The Turkish treasury currently only issues ijara Islamic bonds, which are among the most widely used internationally. However, that type of sukuk also has it limitations. Hence, Ankara is hoping to have legislation to support the use of of istisna, murabaha, mudaraba, musharaka and wakala bonds ready in the coming months, reports Reuters.
"Ijara has a limit - real estate or leasing revenue is necessary and that is very limiting, maybe not for the Treasury but for the corporates," an unnamed banking source told the newswire. Other sources said the Turkish Capital Markets Board will complete its work within a couple of months, as it seeks to ensure the new types are in line with internationally accepted standards for Islamic finance.
"Turkey's preparing the legal framework for the sector to use whenever it needs. These issues will not become widespread in the short term," a senior official said. "The regulation will include both the treasury and corporates, and will allow any company or the treasury to issue them whenever there's demand for such an issue. That way, we'll be able to meet the global demand whenever we need."
Turkey's heavy dependence on the shaky European banking sector is a significant concern. It stands behind the huge concern over the country's current account deficit, which dictates central bank policy and raises borrowing costs by depressing Turkey's sovereign rating. Ankara has also seen privatization efforts sabotaged in recent years by financing difficulties on the part of corporates.
At the same time, Prime Minister Recep Tayyip Erdogan is desperate to boost Turkey's standing to that of a regional leader in the Middle East. All of which makes the recent turn by the government to tap the cash rich Islamic countries of the region an obvious move as Europe lurches through its debt crisis.
After several years of almost imperceptible development of Islamic finance, Turkey issued its first sovereign sukukin September, clearly expressing the hope that it would open the market for corporates. Ankara has since issued another two Islamic bonds for a total value of $3.25bn, while several banks have also entered the action. The treasury has announced it will issue lira-denominated sukuk twice a year.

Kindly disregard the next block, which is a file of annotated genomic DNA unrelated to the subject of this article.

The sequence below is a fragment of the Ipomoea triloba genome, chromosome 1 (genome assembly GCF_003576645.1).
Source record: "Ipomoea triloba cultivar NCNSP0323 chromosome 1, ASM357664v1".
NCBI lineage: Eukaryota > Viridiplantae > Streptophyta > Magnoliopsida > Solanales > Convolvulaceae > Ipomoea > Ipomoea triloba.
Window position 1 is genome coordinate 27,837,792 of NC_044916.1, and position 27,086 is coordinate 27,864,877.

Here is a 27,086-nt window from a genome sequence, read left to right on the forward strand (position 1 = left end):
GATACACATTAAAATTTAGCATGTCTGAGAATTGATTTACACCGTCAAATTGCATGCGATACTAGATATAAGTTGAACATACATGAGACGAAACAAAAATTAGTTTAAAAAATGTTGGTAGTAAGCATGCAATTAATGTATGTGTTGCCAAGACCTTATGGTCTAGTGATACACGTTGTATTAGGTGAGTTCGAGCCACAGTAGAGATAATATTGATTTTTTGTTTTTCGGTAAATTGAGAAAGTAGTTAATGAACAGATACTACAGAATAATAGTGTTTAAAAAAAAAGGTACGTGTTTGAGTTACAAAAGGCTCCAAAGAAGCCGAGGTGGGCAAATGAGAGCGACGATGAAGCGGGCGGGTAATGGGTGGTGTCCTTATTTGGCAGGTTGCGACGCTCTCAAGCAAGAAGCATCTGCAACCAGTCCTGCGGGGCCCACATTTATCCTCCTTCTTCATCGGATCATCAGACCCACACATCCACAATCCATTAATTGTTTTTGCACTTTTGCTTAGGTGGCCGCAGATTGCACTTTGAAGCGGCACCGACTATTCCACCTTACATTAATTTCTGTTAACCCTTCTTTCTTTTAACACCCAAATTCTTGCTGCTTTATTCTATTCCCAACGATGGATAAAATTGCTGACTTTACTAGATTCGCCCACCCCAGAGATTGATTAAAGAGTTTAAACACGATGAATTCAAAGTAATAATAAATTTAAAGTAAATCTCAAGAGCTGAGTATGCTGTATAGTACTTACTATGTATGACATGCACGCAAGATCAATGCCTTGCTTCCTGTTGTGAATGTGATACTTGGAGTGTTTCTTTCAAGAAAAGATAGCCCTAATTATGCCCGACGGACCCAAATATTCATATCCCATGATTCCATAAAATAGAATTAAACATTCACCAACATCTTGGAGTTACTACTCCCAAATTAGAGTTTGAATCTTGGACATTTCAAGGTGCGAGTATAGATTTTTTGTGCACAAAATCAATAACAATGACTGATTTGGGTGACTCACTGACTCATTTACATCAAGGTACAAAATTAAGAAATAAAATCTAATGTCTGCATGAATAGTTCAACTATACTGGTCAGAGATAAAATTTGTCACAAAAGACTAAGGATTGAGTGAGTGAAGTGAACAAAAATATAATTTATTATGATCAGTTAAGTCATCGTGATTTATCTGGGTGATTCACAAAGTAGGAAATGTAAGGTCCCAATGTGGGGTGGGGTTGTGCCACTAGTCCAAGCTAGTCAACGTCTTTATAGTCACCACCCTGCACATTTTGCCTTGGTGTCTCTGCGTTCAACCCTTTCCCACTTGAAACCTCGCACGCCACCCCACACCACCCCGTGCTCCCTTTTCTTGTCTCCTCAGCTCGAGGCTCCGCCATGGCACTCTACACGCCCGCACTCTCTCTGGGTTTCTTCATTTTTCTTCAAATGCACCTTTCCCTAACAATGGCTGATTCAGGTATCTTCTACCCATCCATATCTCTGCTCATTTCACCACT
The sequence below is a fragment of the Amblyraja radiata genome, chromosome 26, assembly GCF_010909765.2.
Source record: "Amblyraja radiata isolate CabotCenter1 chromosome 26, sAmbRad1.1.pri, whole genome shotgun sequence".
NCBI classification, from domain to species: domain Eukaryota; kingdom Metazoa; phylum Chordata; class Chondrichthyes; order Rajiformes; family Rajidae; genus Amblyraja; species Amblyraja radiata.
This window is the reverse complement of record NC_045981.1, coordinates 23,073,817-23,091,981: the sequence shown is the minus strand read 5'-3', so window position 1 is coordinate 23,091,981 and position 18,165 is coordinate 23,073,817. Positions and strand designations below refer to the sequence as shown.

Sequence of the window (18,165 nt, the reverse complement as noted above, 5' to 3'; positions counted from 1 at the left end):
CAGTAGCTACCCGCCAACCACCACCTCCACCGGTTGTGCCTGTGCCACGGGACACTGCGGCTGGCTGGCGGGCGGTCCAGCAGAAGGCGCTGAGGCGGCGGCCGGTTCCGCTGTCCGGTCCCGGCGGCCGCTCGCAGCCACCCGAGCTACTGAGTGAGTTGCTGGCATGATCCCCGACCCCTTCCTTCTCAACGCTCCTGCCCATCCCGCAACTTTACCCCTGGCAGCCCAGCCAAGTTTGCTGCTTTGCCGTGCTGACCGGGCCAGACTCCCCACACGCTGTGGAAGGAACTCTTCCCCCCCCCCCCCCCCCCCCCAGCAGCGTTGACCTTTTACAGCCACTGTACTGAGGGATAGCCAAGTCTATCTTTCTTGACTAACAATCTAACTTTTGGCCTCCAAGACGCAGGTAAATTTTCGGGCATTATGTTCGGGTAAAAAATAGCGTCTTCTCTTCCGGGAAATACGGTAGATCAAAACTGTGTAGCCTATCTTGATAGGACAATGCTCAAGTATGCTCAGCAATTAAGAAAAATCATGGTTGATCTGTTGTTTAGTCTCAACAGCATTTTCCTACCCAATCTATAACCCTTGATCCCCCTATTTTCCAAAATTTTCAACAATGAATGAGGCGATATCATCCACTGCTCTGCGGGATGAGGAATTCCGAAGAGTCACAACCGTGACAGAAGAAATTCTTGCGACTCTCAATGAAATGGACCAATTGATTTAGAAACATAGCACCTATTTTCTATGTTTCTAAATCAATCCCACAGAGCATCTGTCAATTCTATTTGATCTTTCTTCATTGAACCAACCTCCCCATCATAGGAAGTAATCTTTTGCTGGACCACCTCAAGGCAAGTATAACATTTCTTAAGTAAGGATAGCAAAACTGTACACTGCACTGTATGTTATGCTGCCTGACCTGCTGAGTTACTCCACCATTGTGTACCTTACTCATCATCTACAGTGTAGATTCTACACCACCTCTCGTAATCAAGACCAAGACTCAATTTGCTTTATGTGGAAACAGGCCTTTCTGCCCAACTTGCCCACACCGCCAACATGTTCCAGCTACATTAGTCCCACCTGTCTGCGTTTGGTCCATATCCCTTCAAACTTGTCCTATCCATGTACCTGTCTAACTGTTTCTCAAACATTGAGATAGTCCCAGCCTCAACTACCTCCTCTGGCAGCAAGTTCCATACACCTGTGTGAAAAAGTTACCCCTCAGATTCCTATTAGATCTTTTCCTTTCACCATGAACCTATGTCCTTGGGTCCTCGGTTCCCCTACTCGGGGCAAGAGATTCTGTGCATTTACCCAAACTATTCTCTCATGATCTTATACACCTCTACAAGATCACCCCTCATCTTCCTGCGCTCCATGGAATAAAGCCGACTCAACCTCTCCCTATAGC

The new regulations will give Turkish issuers more flexibility to take advantage of investor demand for various types of sukuk at certain times, sources claim to Reuters. Bankers cited the case of a perpetual sukuk - ie. without a maturity date - issued by Dubai Islamic Bank in March as an example. The $1bn issue was almost 15-times oversubscribed. "It was one of the most demanded issues in sukuk history, but it's hard to know when there will be demand for different types of issues," an Istanbul-based banker said.
A new report has predicted that Qatar will soon become a “key international distribution hub” for Shariah-compliant products as the Islamic finance market grows at an unprecedented pace.
Qatar Financial Centre Authority in its first ‘Mena Asset Management Barometer‘ suggests that Qatar’s position in the Islamic finance market will be boosted with the development of new infrastructure projects that will help in the growth of alternative fund structures and encourage public-private partnerships.
Currently, about 50 percent of the funds in Qatar are Shariah-compliant. Therefore, along with Saudi Arabia, Qatar is rated as a prominent Islamic finance fund centre. The demand for Shariah-compliant products is expected to grow because of increased interest from MENA’s internal markets, Southeast Asia, Australia and pension funds in the UK and Europe.
The report also highlights that the asset management sector in Qatar is still in its infancy and the alternative sector will need time to develop. In 2013, the respondents believe that asset management sector will develop well because of increased infrastructure spending, financial support of government agencies and financial regulation to promote strategy diversity among the country’s pool of asset management firms.
As Qatar accelerates investment on infrastructure projects to host the 2022 FIFA World Cup, the country envisages public investment plans worth USD 95 billion over five years. Several private equity and infrastructure funds are keen to relocate to Qatar to benefit from the country’s infrastructure boom through direct investment or by holding stakes in firms engaged in supply chains of the development projects.
The survey respondents also believe that, within the MENA region, Qatar was most likely to introduce short-selling regulation that would help in the creation of a domestic hedge fund sector. The county was also chosen by hedge fund management firms as the most favored location to establish a presence in the GCC.